This is the third semester I've taught an information literacy session for a GSU class on the history of journalism. As the librarian for the communication department (which includes journalism) it falls under my area -- but it isn't really a journalism class in the usual sense; it's a history class whose topic happens to be journalism. It's a very research oriented course. Depending on who's teaching, topics can range from 19th-century journalists to late 20th-century subjects.
This presents some unique challenges for the students and for me. Their assignment is a 20-page paper on their topic of choice, using a mix of secondary and primary sources. This is a senior-level undergrad class, usually all journalism majors, who have had no training in doing historical primary source research. ...Neither have I, really.
So I got some help. The first thing I did when my colleague Jill Anderson, our new history librarian, came to GSU was ask her to co-teach with me. Over the last three semesters, we've evolved from:
- Me teaching solo and doing lots of individual consultations (they gave me a box of chocolate at the end of the semester).
- Me co-teaching with Jill. Her knowledge of primary source research has been an immeasurable help, and I think the students have really zeroed in on that. Still doing lots of individual consultations. Jill gets at least as many consultation requests as I do; I think she's probably doing more than 50% of the work for this class. Zotero has been a big hit with these classes, and the professor asked me for a longer segment about it during class.
- Co-teaching again, and trying an experiment to cut down on the number of individual consultations, just because we don't have time to keep up with them all. We made up the phrase "research labs" and we held what essentially amounts to open office hours in a classroom. We fire up the projector, students show up and ask us their research questions, and we help. These are somewhat poorly attended which means we're basically doing more one on one consultations.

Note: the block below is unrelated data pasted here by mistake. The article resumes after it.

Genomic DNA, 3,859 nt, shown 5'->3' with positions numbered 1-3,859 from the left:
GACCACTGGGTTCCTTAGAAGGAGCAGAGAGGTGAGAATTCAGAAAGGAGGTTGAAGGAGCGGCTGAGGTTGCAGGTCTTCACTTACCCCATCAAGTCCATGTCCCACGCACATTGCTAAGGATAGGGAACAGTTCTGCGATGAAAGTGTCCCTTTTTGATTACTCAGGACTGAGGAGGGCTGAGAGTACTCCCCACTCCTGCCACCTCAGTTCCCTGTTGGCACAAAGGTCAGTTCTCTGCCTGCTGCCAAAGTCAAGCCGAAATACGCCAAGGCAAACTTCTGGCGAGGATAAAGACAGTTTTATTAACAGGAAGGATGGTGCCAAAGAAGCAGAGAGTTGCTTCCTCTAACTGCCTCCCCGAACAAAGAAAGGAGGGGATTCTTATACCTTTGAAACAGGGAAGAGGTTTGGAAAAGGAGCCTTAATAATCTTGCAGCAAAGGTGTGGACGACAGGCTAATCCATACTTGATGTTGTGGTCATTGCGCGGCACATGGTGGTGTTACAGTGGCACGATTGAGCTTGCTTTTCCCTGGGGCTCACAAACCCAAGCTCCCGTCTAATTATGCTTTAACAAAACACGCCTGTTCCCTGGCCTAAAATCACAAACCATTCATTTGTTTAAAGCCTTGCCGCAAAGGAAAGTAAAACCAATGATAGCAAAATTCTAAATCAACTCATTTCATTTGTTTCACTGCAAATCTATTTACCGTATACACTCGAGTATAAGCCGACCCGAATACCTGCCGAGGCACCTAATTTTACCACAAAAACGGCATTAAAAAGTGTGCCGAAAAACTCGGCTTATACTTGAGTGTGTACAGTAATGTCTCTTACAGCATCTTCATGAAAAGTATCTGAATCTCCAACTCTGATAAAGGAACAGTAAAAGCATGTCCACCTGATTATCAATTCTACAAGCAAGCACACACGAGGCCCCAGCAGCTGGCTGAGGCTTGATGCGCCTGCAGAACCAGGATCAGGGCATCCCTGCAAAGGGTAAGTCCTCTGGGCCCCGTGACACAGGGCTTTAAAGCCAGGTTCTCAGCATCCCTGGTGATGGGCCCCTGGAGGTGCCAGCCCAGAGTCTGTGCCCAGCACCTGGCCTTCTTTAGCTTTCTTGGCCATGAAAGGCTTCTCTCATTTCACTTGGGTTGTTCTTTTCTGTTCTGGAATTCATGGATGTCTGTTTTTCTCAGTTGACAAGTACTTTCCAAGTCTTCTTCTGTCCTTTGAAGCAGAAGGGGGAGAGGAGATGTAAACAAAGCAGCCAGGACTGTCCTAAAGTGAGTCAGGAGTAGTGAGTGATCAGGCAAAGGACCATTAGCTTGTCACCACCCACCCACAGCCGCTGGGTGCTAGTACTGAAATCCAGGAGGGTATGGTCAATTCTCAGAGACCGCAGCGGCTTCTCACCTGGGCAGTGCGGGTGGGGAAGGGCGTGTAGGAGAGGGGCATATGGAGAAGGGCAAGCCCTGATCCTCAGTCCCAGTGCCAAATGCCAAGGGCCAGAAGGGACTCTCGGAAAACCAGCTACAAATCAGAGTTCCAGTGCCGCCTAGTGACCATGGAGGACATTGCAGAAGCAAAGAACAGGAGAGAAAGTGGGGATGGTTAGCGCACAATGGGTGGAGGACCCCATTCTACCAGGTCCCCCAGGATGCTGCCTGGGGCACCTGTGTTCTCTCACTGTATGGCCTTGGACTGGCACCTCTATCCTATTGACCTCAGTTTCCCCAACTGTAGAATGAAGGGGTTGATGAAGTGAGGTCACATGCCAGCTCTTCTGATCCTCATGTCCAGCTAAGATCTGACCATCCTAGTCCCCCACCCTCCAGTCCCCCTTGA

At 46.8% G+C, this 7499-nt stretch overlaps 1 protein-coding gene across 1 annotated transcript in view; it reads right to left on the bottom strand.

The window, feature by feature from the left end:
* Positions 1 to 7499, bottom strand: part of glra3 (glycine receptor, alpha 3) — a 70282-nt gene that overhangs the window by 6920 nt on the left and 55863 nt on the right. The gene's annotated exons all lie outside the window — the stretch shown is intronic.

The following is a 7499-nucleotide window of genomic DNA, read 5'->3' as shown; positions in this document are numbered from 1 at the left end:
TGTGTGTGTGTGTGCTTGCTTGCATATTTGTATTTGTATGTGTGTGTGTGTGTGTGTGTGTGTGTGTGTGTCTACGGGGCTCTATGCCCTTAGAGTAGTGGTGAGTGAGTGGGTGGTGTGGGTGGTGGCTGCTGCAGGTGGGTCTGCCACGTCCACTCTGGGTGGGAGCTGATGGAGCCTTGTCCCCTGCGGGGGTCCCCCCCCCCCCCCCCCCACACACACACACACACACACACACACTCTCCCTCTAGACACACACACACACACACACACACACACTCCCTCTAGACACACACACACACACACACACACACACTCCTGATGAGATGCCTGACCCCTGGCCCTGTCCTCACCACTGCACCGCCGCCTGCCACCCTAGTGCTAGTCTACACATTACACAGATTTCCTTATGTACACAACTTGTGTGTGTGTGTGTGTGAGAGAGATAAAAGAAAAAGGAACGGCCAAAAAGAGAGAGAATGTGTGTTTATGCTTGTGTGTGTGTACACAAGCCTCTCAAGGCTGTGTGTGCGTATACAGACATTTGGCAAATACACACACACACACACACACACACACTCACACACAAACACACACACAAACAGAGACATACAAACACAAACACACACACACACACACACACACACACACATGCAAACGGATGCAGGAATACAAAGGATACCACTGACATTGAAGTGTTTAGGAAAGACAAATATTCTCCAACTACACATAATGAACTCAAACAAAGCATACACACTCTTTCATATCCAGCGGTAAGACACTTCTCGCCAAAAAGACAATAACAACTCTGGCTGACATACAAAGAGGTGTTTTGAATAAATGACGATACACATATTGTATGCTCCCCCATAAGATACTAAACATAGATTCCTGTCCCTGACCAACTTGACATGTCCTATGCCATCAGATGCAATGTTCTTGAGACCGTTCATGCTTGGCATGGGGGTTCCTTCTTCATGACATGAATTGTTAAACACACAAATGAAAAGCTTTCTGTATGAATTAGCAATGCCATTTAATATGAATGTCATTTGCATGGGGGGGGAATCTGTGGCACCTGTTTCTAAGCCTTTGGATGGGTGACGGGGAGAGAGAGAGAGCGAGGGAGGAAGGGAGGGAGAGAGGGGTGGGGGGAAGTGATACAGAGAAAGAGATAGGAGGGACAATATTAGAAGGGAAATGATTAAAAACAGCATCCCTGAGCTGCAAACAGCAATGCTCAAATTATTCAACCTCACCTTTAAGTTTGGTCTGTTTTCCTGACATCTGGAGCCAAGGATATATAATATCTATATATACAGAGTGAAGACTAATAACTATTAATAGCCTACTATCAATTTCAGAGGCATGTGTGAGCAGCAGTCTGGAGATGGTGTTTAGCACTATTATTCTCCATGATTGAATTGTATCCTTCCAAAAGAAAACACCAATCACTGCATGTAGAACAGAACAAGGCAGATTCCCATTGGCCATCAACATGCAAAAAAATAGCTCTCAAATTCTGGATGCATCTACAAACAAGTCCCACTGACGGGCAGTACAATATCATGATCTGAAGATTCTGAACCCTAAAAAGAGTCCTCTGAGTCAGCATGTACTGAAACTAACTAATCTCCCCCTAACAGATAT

- During the interim semester break, we had a lunch meeting with the two professors who are teaching this course -- that's right, two sections simultaneously this semester, totalling about fifty students. We fine-tuned our game plan, defined some boundaries about what we can and can't do for students (questions about "is this a good topic" get referred back to the professor, for example). One professor offered up two class sessions, timed near key due dates, for the research labs, and attendance at the first lab shot way up since it was during their regular class time. We're encouraging students to email us specific questions, and we're making sure they send us their questions before we agree to meet with them one on one. Often we can help via email and don't need to put aside an hour for an in-person meeting.
- My plans for the next research lab are to conduct it more like a class, or a group discussion. Previous labs have consisted of me and Jill circulating through the room giving individual help, and so many of the students are asking similar questions I think they'll benefit from group discussion and hearing each others' questions.
This class has been such a great experience of faculty-librarian collaboration, strategizing and fine-tuning and improving our teaching and support plans, that Jill and I are talking about writing an article about it next year. I've found at least one article about what we're calling research labs:
Jacklin, M., & Bordonaro, K. (2008). Innovations in Practice: Drop-In Clinics for Environmental Studies Students. Partnership: The Canadian Journal of Library & Information Practice & Research, 3(2), 1-7. Retrieved from Library, Information Science & Technology Abstracts database.
More as developments warrant.